El Paso parents venture to China for adoption adventure

It began as a desire to adopt a child. It then turned into an adventure for an El Paso family that took it on a 7,000-mile journey to China, where it adopted a boy with a physical condition it had never encountered before.

JiHua Williams is a typical 7-year-old El Paso boy who loves to ride his Big Wheel and play ball with his big brother, Logan Williams, and his big sister, Lindsey Williams.

His adoptive parents are Dr. Dave Williams, a local podiatrist, and his wife, Elizabeth O’Hara Williams, a former anchor and news director at KFOX14.

Dave Williams said the couple had talked about adopting a child since early in their relationship. When they finally decided the time was right to adopt, the Williamses quickly learned there are many Chinese children with special needs who are available for adoption.

That's due in part to China's "one child policy" that strongly discourages couples from having more than one child. Because of the policy, many couples will give up a newborn who has any imperfections and try to have another baby.

As part of the adoption process, the Williamses had to fill out a form, detailing which disabilities or special needs they could accept and which they couldn't. I asked the couple how difficult they found that process.

"That was hard," Dave Williams said.

“We struggled with that,” O’Hara Williams added, “because it's everything from, 'Are you OK with a child that has hepatitis A, B, C? Are you OK with an HIV child? Are you OK with a child who's blind? Are you OK with a child who's missing a limb?' I mean, you just look at all these things and you think, 'I don't know if we're prepared for something like that.'"

Through the adoption process, the couple soon decided whom they wanted to adopt.

“I think it was as soon as we saw the picture," Williams said about seeing the toddler named JiHua. “I mean as soon as they sent us a picture, we had a connection and that was it. We were all in with this kid."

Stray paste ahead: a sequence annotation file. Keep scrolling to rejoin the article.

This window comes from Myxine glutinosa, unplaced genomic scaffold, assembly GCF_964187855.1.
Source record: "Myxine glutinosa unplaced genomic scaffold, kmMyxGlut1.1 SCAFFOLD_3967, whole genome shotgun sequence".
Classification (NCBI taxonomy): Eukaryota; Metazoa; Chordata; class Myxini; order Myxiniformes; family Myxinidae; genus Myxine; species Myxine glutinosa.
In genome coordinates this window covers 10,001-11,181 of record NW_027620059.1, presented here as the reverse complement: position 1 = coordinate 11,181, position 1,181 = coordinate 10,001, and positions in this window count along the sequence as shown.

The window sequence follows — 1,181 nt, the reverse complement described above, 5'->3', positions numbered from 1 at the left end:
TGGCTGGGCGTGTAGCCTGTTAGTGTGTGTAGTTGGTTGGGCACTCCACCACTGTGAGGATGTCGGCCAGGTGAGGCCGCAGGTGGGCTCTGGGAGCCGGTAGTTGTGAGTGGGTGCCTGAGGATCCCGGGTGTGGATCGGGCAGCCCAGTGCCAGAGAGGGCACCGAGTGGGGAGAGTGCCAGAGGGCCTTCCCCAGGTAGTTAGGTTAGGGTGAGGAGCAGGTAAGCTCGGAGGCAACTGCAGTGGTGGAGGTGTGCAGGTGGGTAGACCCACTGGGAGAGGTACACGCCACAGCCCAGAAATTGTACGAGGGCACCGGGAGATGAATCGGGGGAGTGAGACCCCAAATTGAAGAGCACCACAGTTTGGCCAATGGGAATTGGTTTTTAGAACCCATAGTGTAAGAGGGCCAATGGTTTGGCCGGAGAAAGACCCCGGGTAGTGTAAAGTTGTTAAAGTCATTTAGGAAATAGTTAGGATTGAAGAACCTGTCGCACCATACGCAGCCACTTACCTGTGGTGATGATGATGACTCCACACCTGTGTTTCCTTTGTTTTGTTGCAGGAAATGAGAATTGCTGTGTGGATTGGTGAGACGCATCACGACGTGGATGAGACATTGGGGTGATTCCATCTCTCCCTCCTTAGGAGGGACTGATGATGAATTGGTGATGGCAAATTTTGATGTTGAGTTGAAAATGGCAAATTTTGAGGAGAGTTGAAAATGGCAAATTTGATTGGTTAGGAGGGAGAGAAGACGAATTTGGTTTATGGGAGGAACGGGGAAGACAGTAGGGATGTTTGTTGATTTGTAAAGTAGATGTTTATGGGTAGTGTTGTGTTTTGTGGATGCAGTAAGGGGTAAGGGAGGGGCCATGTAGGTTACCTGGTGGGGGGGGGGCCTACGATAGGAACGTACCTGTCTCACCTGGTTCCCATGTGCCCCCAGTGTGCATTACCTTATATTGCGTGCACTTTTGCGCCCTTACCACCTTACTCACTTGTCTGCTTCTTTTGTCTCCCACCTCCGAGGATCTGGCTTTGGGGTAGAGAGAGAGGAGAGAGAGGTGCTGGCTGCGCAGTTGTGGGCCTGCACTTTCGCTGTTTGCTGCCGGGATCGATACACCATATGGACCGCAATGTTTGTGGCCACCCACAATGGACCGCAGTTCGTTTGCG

They learned JiHua was born with a pair of congenital medical conditions, microtia and atresia. O’Hara Williams said when she first heard those words, she had no idea what they meant. But then, fate and an old friend intervened.

“When I was on maternity leave from KFOX,” O’Hara Williams said, “the El Paso Times had asked me to write an article about our experience and it showed up in the newspaper. Somebody gave that article to this girl, who I hadn't seen in 20 years, and they said, 'Look, here's this woman in El Paso and she's got a son just like your son,' and Monica was like, 'Oh, my God, I went to high school with this girl.'"

Her old friend, Monica, immediately contacted O’Hara Williams and told her about a local support group for families dealing with hearing issues called En Voz Alta. She then introduced the Williamses to Dr. Arturo Bonilla, a San Antonio surgeon, whose entire medical practice is dedicated to children with microtia and atresia.

“Micro is Latin for small,” Bonilla said. “Otia is Latin for ear. So small ear is what it means. And these kids are born with an ear malformation. We don't really know why it happens. But they're basically born with a small, almost like a worm-shaped nubbing on the side of the head."

JiHua has microtia on both sides of his head, along with atresia, which means he has no ear canal.

"The first thing people think is, 'They must be deaf. '” Bonilla said. “These kids are not deaf because their inner ear, where the hearing nerve is, is almost always perfectly normal."

O'Hara Williams explained it this way.

"The way that he hears is the way that you and I hear if we were underwater,” she said. “Like you hear something but it's not super clear.”

Bonilla creates new ears for children with microtia by using their own bodies.

“I harvest some rib cartilage out of their little chest cavity and make them the ear," Bonilla said.

It's a process that requires three surgeries for each ear. That means six in all for JiHua. But by this summer, JiHua should have two normal-looking ears and improved hearing.

The hearing aids JiHua already has are helping him make strides at school. When he first arrived in El Paso from China more than three years ago, JiHua only spoke Chinese. But thanks to a special program at Sageland Elementary School, he's now becoming fluent in both English and Spanish.

His dad still recalls the moment he knew JiHua was part of the Williams family.

"For about a year, everything we asked of him, chores, what have you, he would do it, no questions asked," Williams said. “But then one day, we asked him to clean something or to put something away and he just sat there defiantly and he said 'no.' And I was like, 'Wow, he told us no.' That means he's comfortable enough to say no to us. That's huge!"

Despite the challenges they faced on their adventure, the Williamses are just glad they adopted JiHua, saying it's been as much a learning experience for them as for him.

Support for Children with Hearing Loss

Facebook: En Voz Alta

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